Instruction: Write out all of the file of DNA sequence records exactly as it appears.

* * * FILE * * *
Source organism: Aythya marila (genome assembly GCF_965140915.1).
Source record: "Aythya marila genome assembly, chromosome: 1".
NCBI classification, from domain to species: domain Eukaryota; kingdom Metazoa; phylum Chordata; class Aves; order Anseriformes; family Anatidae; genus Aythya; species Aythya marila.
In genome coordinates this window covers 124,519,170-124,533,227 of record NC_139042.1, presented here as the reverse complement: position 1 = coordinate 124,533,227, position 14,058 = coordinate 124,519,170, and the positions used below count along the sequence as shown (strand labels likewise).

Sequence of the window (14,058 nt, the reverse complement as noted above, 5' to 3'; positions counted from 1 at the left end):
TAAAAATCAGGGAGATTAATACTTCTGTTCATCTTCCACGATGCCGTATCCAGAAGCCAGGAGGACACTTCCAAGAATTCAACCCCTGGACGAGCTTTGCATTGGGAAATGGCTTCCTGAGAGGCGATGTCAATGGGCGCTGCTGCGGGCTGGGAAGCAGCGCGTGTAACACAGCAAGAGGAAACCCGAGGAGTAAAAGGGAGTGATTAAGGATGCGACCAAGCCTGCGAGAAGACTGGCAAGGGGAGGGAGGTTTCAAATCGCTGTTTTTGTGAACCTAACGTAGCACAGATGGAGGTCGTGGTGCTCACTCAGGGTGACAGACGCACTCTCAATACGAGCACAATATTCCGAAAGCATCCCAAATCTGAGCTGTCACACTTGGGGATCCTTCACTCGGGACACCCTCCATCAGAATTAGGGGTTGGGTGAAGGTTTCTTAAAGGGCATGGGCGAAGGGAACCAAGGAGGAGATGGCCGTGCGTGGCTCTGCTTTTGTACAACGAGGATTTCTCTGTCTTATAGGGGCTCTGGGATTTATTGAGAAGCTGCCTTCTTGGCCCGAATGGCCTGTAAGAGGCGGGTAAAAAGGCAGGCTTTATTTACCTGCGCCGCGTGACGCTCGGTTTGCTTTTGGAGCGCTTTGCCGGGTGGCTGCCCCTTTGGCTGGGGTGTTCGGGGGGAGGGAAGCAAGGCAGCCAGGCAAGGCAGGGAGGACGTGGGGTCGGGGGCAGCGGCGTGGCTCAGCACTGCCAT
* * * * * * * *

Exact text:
Source organism: Aythya marila (genome assembly GCF_965140915.1).
Source record: "Aythya marila genome assembly, chromosome: 1".
NCBI classification, from domain to species: domain Eukaryota; kingdom Metazoa; phylum Chordata; class Aves; order Anseriformes; family Anatidae; genus Aythya; species Aythya marila.
In genome coordinates this window covers 124,519,170-124,533,227 of record NC_139042.1, presented here as the reverse complement: position 1 = coordinate 124,533,227, position 14,058 = coordinate 124,519,170, and the positions used below count along the sequence as shown (strand labels likewise).

Sequence of the window (14,058 nt, the reverse complement as noted above, 5' to 3'; positions counted from 1 at the left end):
TAAAAATCAGGGAGATTAATACTTCTGTTCATCTTCCACGATGCCGTATCCAGAAGCCAGGAGGACACTTCCAAGAATTCAACCCCTGGACGAGCTTTGCATTGGGAAATGGCTTCCTGAGAGGCGATGTCAATGGGCGCTGCTGCGGGCTGGGAAGCAGCGCGTGTAACACAGCAAGAGGAAACCCGAGGAGTAAAAGGGAGTGATTAAGGATGCGACCAAGCCTGCGAGAAGACTGGCAAGGGGAGGGAGGTTTCAAATCGCTGTTTTTGTGAACCTAACGTAGCACAGATGGAGGTCGTGGTGCTCACTCAGGGTGACAGACGCACTCTCAATACGAGCACAATATTCCGAAAGCATCCCAAATCTGAGCTGTCACACTTGGGGATCCTTCACTCGGGACACCCTCCATCAGAATTAGGGGTTGGGTGAAGGTTTCTTAAAGGGCATGGGCGAAGGGAACCAAGGAGGAGATGGCCGTGCGTGGCTCTGCTTTTGTACAACGAGGATTTCTCTGTCTTATAGGGGCTCTGGGATTTATTGAGAAGCTGCCTTCTTGGCCCGAATGGCCTGTAAGAGGCGGGTAAAAAGGCAGGCTTTATTTACCTGCGCCGCGTGACGCTCGGTTTGCTTTTGGAGCGCTTTGCCGGGTGGCTGCCCCTTTGGCTGGGGTGTTCGGGGGGAGGGAAGCAAGGCAGCCAGGCAAGGCAGGGAGGACGTGGGGTCGGGGGCAGCGGCGTGGCTCAGCACTGCCAT